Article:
The pound struck lower again on Tuesday as the announcement of new coronavirus restrictions in the UK and a dire warning from Boris Johnson spooked investors.
- UK and EU publish joint Brexit treaty draft, although some points of contention remain
- Bank of England and Office for National Statistics warn over consumer spending weakness
- GBP Monthly lows: €1.11, $1.37, AU$1.76, NZ$1.89, C$1.77
- GBP Monthly highs: €1.14, $1.42, AU$1.84, NZ$1.96, C$1.84
Publication of a joint UK-EU Brexit treaty draft on 19th March kicked pound Sterling exchange rates into a higher gear and saw two days of sharp appreciation followed by a week of staunchly defended gains.
Although certain issues will continue to plague Brexit negotiations - primarily the topics of the Irish border, and also fishing quotas - this was a solid step in the right direction and revealed that negotiators have made more progress than markets had believed.
Fears over the outlook for the UK economy, in particular consumer spending, have been dragging the pound back from its mid-month highs of the past few days.
Last week both the Bank of England (BoE) and the Office for National Statistics (ONS) released a report warning over the weakness in consumer spending, with the letter stating that consumer spending is growing at the weakest pace in six years and the former suggesting that soft consumption is causing the retail and leisure sectors to show some signs of ‘financial distress’.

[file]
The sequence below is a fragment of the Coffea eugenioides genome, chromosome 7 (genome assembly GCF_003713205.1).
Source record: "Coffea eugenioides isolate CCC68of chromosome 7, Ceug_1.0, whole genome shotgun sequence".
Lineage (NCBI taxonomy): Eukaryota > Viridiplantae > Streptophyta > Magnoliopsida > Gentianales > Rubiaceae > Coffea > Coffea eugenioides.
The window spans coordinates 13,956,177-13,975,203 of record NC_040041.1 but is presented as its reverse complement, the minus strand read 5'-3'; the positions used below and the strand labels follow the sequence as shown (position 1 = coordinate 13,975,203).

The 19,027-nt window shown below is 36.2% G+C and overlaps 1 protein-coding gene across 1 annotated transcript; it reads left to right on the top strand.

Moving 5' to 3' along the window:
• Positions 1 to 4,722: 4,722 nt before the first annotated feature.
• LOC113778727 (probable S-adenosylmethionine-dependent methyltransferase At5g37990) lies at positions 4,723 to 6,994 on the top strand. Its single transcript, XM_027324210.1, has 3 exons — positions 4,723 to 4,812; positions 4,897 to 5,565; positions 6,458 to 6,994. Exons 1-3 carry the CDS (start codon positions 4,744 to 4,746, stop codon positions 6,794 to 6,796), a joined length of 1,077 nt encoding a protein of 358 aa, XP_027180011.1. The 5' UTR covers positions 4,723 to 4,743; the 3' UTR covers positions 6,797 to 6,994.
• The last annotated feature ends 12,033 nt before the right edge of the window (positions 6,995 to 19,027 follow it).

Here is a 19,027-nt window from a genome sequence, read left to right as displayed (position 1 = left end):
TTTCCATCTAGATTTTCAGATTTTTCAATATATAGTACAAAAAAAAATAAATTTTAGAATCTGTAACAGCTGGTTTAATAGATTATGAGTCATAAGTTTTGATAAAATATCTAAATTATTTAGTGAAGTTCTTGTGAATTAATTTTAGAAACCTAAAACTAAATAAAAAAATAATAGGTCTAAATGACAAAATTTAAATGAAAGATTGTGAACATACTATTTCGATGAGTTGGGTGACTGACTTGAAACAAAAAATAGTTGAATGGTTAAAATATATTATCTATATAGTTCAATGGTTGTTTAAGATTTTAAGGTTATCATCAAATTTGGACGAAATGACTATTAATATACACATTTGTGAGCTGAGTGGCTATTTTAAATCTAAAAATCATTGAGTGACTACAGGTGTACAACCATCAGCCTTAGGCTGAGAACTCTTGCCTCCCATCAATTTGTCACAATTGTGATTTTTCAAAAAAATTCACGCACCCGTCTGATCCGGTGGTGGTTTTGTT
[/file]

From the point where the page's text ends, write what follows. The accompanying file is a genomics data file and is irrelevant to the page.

The latest monthly manufacturing, construction and services indices from IHS Markit have shown that the so-called Beast from the East’ snowstorm that battered the UK last month had a significant impact upon sectoral output, as demonstrated by a worse-than-expected slowdown in the services sector and a surprise contraction in construction sector activity.
Negotiations on trade with the EU post-Brexit will begin this month, so it is almost certain there will be plenty of announcements, rumours and speculation to keep GBP on volatile form.
As the end of the month draws near, market attention will increasingly turn to the Bank of England monetary policy meeting on Thursday 10th May, when markets believe policymakers will vote to hike interest rates to 0.75%.
This could see data at the end of April largely ignored, with one major exception.
Friday 27th of April sees the publication of preliminary estimates for first-quarter GDP. Economists are expecting a soft result, especially given the damage done by the ‘Beast from the East’.
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